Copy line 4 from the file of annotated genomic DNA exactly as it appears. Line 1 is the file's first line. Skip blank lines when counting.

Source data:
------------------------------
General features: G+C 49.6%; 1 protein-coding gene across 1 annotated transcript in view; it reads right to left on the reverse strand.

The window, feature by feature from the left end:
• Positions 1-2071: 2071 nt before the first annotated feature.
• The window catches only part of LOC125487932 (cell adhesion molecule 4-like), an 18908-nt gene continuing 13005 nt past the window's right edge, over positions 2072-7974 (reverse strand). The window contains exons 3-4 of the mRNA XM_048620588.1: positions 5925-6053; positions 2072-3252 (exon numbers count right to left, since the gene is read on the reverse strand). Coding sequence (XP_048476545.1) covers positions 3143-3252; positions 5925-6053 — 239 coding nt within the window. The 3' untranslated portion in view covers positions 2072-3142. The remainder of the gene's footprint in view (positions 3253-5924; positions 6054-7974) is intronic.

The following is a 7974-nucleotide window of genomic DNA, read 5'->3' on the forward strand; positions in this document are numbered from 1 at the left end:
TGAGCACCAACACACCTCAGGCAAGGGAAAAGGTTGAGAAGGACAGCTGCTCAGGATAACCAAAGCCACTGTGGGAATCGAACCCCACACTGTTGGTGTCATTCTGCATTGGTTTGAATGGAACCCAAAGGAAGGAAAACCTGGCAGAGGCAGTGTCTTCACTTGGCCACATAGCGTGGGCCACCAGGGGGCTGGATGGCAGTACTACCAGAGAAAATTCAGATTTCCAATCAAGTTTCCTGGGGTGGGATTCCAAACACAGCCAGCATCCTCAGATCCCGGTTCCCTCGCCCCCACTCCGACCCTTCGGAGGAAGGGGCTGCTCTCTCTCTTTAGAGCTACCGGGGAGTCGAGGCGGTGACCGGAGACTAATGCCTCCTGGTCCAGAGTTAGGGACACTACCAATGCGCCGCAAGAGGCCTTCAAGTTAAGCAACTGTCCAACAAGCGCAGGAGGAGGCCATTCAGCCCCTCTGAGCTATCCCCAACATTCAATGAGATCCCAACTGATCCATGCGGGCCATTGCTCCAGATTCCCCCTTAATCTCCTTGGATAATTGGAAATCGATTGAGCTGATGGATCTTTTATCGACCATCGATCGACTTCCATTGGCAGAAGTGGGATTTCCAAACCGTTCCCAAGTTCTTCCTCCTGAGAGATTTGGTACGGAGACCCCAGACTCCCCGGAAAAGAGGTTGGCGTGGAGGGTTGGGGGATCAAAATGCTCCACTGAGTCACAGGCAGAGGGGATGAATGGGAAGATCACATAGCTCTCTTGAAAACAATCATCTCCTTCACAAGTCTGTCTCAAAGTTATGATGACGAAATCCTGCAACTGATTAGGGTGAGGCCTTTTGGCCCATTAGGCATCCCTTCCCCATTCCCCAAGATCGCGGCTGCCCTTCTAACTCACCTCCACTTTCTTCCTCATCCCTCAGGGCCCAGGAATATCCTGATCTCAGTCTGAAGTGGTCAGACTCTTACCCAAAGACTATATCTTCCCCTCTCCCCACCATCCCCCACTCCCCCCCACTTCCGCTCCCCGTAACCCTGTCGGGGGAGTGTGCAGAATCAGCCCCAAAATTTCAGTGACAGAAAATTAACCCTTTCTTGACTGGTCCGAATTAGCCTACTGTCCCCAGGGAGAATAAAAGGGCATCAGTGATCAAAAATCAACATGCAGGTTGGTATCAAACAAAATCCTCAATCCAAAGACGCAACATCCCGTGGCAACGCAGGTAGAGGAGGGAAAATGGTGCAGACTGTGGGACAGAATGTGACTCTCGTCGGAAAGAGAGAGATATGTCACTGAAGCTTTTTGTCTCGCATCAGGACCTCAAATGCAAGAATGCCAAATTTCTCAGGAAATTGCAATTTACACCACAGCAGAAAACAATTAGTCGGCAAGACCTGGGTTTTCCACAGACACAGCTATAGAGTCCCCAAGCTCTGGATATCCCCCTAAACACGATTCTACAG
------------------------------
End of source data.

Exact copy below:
• The window catches only part of LOC125487932 (cell adhesion molecule 4-like), an 18908-nt gene continuing 13005 nt past the window's right edge, over positions 2072-7974 (reverse strand). The window contains exons 3-4 of the mRNA XM_048620588.1: positions 5925-6053; positions 2072-3252 (exon numbers count right to left, since the gene is read on the reverse strand). Coding sequence (XP_048476545.1) covers positions 3143-3252; positions 5925-6053 — 239 coding nt within the window. The 3' untranslated portion in view covers positions 2072-3142. The remainder of the gene's footprint in view (positions 3253-5924; positions 6054-7974) is intronic.